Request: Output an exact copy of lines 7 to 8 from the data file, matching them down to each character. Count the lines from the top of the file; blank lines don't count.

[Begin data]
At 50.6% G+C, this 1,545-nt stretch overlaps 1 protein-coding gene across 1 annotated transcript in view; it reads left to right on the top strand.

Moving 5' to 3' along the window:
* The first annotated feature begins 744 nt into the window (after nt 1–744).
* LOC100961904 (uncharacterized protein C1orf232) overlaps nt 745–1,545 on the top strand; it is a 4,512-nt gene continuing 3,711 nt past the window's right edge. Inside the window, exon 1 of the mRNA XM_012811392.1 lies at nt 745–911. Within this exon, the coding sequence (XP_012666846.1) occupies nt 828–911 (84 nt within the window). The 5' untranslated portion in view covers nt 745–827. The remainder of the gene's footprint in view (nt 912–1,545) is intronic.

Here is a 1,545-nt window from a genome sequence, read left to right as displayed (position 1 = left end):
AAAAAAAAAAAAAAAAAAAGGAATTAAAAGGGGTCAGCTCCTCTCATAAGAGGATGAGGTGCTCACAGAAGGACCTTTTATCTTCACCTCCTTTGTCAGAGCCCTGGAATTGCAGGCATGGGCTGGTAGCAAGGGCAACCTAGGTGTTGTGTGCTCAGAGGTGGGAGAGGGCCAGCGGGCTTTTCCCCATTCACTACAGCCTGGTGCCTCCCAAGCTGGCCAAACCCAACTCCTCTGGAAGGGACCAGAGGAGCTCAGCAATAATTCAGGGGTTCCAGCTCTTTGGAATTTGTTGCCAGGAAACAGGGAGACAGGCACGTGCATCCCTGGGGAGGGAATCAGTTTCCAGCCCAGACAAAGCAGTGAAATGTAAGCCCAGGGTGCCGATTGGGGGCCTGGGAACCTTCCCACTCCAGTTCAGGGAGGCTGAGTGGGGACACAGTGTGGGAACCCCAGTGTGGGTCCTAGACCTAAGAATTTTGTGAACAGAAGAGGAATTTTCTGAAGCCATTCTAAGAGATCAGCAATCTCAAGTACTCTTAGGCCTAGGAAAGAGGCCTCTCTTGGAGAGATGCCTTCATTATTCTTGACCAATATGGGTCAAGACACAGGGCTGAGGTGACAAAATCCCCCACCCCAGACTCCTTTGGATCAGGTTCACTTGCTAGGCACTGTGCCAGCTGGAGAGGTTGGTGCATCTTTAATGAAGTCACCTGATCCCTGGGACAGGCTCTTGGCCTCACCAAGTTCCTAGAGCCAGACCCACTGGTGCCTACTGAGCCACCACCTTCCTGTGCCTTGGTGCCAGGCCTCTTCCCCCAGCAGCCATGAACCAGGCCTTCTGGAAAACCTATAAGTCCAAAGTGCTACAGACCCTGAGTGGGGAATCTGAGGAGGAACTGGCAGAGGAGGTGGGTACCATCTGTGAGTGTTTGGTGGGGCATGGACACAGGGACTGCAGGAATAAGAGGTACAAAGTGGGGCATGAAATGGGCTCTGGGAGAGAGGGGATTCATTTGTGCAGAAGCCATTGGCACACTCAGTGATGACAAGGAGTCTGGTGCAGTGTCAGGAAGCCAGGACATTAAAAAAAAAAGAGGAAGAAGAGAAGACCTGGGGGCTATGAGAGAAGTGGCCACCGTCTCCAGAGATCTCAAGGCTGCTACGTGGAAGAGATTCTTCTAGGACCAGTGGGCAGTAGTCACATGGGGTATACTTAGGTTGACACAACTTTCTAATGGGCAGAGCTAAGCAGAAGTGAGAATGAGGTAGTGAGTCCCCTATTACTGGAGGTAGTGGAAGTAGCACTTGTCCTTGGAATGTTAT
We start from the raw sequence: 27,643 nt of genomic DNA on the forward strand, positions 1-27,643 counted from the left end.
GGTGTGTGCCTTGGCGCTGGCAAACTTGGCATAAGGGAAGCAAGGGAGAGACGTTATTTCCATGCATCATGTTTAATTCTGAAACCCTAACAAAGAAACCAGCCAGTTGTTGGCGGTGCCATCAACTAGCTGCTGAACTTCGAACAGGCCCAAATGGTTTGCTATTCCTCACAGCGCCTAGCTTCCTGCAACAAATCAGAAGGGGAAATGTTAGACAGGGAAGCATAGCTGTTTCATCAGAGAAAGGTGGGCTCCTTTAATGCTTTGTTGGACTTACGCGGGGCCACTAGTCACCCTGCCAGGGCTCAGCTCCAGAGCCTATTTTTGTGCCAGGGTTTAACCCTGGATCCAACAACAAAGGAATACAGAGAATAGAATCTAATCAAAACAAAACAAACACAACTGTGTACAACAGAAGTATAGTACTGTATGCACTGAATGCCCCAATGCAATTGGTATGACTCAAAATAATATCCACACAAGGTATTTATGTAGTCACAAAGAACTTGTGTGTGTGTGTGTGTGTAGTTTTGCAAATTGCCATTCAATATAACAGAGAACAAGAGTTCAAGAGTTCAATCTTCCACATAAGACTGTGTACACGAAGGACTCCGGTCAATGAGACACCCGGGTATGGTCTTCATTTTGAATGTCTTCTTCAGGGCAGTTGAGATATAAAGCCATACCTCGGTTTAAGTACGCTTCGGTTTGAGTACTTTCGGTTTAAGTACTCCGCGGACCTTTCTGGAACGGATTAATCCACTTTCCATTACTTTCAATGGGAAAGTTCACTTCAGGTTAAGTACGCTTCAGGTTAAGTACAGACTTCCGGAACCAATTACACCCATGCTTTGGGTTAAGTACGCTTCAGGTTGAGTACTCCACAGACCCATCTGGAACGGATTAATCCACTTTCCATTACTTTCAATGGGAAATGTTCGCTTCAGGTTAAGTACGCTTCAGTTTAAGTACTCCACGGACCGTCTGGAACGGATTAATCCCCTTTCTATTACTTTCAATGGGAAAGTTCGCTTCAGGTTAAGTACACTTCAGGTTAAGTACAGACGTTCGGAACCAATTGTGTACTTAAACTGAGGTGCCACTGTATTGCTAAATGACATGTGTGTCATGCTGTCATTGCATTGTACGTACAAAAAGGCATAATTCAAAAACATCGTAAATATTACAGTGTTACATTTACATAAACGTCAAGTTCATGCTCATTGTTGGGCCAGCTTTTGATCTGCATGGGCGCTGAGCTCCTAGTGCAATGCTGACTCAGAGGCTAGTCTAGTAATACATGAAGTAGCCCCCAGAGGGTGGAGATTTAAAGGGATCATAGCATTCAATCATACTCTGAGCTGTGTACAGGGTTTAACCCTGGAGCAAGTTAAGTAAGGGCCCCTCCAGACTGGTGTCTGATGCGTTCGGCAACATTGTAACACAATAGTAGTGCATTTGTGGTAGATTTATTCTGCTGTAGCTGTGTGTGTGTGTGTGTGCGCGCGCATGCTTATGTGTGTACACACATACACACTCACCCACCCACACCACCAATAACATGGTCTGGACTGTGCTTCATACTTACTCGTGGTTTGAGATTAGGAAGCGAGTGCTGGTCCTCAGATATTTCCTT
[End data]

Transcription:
We start from the raw sequence: 27,643 nt of genomic DNA on the forward strand, positions 1-27,643 counted from the left end.
GGTGTGTGCCTTGGCGCTGGCAAACTTGGCATAAGGGAAGCAAGGGAGAGACGTTATTTCCATGCATCATGTTTAATTCTGAAACCCTAACAAAGAAACCAGCCAGTTGTTGGCGGTGCCATCAACTAGCTGCTGAACTTCGAACAGGCCCAAATGGTTTGCTATTCCTCACAGCGCCTAGCTTCCTGCAACAAATCAGAAGGGGAAATGTTAGACAGGGAAGCATAGCTGTTTCATCAGAGAAAGGTGGGCTCCTTTAATGCTTTGTTGGACTTACGCGGGGCCACTAGTCACCCTGCCAGGGCTCAGCTCCAGAGCCTATTTTTGTGCCAGGGTTTAACCCTGGATCCAACAACAAAGGAATACAGAGAATAGAATCTAATCAAAACAAAACAAACACAACTGTGTACAACAGAAGTATAGTACTGTATGCACTGAATGCCCCAATGCAATTGGTATGACTCAAAATAATATCCACACAAGGTATTTATGTAGTCACAAAGAACTTGTGTGTGTGTGTGTGTGTAGTTTTGCAAATTGCCATTCAATATAACAGAGAACAAGAGTTCAAGAGTTCAATCTTCCACATAAGACTGTGTACACGAAGGACTCCGGTCAATGAGACACCCGGGTATGGTCTTCATTTTGAATGTCTTCTTCAGGGCAGTTGAGATATAAAGCCATACCTCGGTTTAAGTACGCTTCGGTTTGAGTACTTTCGGTTTAAGTACTCCGCGGACCTTTCTGGAACGGATTAATCCACTTTCCATTACTTTCAATGGGAAAGTTCACTTCAGGTTAAGTACGCTTCAGGTTAAGTACAGACTTCCGGAACCAATTACACCCATGCTTTGGGTTAAGTACGCTTCAGGTTGAGTACTCCACAGACCCATCTGGAACGGATTAATCCACTTTCCATTACTTTCAATGGGAAATGTTCGCTTCAGGTTAAGTACGCTTCAGTTTAAGTACTCCACGGACCGTCTGGAACGGATTAATCCCCTTTCTATTACTTTCAATGGGAAAGTTCGCTTCAGGTTAAGTACACTTCAGGTTAAGTACAGACGTTCGGAACCAATTGTGTACTTAAACTGAGGTGCCACTGTATTGCTAAATGACATGTGTGTCATGCTGTCATTGCATTGTACGTACAAAAAGGCATAATTCAAAAACATCGTAAATATTACAGTGTTACATTTACATAAACGTCAAGTTCATGCTCATTGTTGGGCCAGCTTTTGATCTGCATGGGCGCTGAGCTCCTAGTGCAATGCTGACTCAGAGGCTAGTCTAGTAATACATGAAGTAGCCCCCAGAGGGTGGAGATTTAAAGGGATCATAGCATTCAATCATACTCTGAGCTGTGTACAGGGTTTAACCCTGGAGCAAGTTAAGTAAGGGCCCCTCCAGACTGGTGTCTGATGCGTTCGGCAACATTGTAACACAATAGTAGTGCATTTGTGGTAGATTTATTCTGCTGTAGCTGTGTGTGTGTGTGTGTGCGCGCGCATGCTTATGTGTGTACACACATACACACTCACCCACCCACACCACCAATAACATGGTCTGGACTGTGCTTCATACTTACTCGTGGTTTGAGATTAGGAAGCGAGTGCTGGTCCTCAGATATTTCCTT